But when they get together Sunday afternoon in Cleveland, they’ll likely know each other as well as they know themselves.
Ten days after making a blockbuster trade that drastically changed the look of both teams, the Cavaliers and the Bulls will meet for the first time this season.
While the Western Conference had been shaken up by some major deals in February, the Eastern contenders had been relatively quiet prior to the trade deadline. That changed on Feb. 21 when Cleveland (33-26) sent Larry Hughes and Drew Gooden to Chicago (23-35) in a three-team, 11-player deal that brought the Cavaliers four veterans with playoff experience in return, including Ben Wallace and Joe Smith from the Bulls.
“I didn’t think we were good enough to win the championship,” said general manager Danny Ferry of the Cavaliers, who also acquired Wally Szczerbiak and Delonte West from Seattle in the trade. “I thought we had a very good team. But I do believe if we have a chance to make ourselves better we should try.”
It may be too quick to judge Ferry’s bold move through four games. Cleveland has beaten two of the league’s worst teams - Memphis and Minnesota - at home, while losing road games at Milwaukee and Boston.
The Cavaliers’ constant, as usual, has been LeBron James, the NBA’s leading scorer at 30.2 points per game. James is averaging 29.8 points, 8.4 rebounds and 8.4 assists in five contests since the trade, but Sunday’s game is the one he’s been eying.
“It’s going to be a little personal,” James said after finishing with 30 points and 13 assists in Cleveland’s 92-84 win over the Timberwolves on Friday. “It’s going to be different for me playing against those guys. I’m looking forward to it.”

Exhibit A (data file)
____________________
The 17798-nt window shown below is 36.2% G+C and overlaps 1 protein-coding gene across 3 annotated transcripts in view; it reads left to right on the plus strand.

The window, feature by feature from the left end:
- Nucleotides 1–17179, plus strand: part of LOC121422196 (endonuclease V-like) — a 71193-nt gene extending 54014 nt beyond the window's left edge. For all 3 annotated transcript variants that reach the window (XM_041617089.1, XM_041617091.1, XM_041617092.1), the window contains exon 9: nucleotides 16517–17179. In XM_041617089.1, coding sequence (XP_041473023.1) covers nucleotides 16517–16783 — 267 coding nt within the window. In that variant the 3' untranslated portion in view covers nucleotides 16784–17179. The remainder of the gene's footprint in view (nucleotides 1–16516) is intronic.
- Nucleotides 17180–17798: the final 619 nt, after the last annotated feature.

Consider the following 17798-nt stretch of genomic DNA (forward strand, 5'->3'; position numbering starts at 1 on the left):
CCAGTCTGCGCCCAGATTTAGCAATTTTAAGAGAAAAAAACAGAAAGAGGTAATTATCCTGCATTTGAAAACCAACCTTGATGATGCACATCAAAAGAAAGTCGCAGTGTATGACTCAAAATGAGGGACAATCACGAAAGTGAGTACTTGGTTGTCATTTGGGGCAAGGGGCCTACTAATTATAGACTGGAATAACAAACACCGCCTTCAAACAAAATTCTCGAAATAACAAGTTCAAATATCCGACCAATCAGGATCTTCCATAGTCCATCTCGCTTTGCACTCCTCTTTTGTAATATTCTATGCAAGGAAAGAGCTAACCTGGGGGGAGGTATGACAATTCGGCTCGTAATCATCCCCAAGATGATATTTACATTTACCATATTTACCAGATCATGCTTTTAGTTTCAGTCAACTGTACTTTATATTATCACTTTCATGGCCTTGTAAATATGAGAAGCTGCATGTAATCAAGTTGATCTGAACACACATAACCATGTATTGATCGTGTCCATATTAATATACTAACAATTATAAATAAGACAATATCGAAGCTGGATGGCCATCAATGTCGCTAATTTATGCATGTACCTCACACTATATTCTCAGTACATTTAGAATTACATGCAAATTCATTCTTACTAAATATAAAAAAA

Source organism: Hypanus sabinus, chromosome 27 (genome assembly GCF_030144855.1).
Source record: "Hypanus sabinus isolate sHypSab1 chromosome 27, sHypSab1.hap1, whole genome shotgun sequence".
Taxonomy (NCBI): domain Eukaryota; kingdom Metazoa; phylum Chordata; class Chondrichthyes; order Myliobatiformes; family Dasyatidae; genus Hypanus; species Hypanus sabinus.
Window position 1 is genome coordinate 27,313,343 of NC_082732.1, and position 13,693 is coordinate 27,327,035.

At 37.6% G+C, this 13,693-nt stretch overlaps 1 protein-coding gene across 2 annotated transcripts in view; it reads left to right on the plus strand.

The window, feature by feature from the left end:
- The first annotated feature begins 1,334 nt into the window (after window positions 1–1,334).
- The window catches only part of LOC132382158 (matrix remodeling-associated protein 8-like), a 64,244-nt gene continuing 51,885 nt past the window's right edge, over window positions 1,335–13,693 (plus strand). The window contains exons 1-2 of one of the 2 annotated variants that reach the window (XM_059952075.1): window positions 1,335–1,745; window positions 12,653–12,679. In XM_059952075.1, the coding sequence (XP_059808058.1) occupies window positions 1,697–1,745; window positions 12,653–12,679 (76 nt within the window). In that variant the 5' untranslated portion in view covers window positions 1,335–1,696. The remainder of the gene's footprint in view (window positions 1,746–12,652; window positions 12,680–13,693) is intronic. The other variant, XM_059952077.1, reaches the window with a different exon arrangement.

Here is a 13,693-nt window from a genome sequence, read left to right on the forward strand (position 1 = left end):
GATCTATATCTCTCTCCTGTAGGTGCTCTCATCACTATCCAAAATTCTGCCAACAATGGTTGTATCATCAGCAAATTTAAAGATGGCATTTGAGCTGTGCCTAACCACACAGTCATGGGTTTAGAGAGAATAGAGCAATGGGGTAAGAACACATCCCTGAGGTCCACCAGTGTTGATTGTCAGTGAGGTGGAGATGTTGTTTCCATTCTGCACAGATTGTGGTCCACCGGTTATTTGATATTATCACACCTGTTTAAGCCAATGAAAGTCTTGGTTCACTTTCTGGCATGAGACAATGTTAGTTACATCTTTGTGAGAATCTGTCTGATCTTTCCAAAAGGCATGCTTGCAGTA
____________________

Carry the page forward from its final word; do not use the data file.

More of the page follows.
Wallace is averaging 8.3 points and 9.0 rebounds, while Smith is putting in 9.3 points per game since arriving in Cleveland, but West may turn out to be the Cavaliers’ most significant addition.
After struggling with his shot in his first two games, West is averaging 16.0 points in his last two, giving James and his teammates the playmaker they’ve been lacking at point guard.
“Delonte is a push guard,” said James, who’s averaging 32.4 points in his last eight games against Chicago. “I’m starting to realize I can just run the floor and get down the lane quicker. That’s what I’m good at.”
Szczerbiak, who averaged 11.7 points on 29.3 percent shooting in his first three games with the Cavaliers, missed Friday’s game to be with his wife, who’s expecting the couple’s third child. He may not return in time for this game.
Though the deal came as a major surprise to Cleveland, which is fighting for home-court advantage in the playoffs, it wasn’t much of a shock in Chicago, where the Bulls are fighting for a playoff spot. Wallace, the centerpiece of the trade, had been a major disappointment since signing a four-year, $60 million deal in July 2006.
“When we made the deal for Ben, we did it for the right reasons,” Bulls GM Jim Paxson said. “I’m still as surprised as anyone that this year, we weren’t better than we played.”
Without Wallace, a four-time NBA Defensive Player of the Year, and Smith, a 13-year veteran better suited for a half-court style, Chicago has become more of an up-tempo, fast-break team while not necessarily finding more success.
The Bulls had allowed a modest 97.8 points per game prior to the trade, but have given up an average of 107.4 since.
They held Washington under 100 on Friday night, but gave up 63 second-half points, blowing a 52-34 halftime lead in falling 97-91.
“We embarrassed the organization and the city of Chicago tonight,” Bulls interim coach Jim Boylan said. “I apologize for that.”
Guard Kirk Hinrich, who had 16 points and five turnovers, pointed to a lack of defensive intensity when trying to explain his team’s third loss in four games.
“Somewhere along the line, we’ve lost our defensive edge,” Hinrich said.
Hughes is scoring 18.0 points per game in a Bulls uniform, while Gooden is averaging 11.0 points and 9.3 rebounds.
These teams meet again on Thursday in Chicago before playing twice in a nine-day span early next month.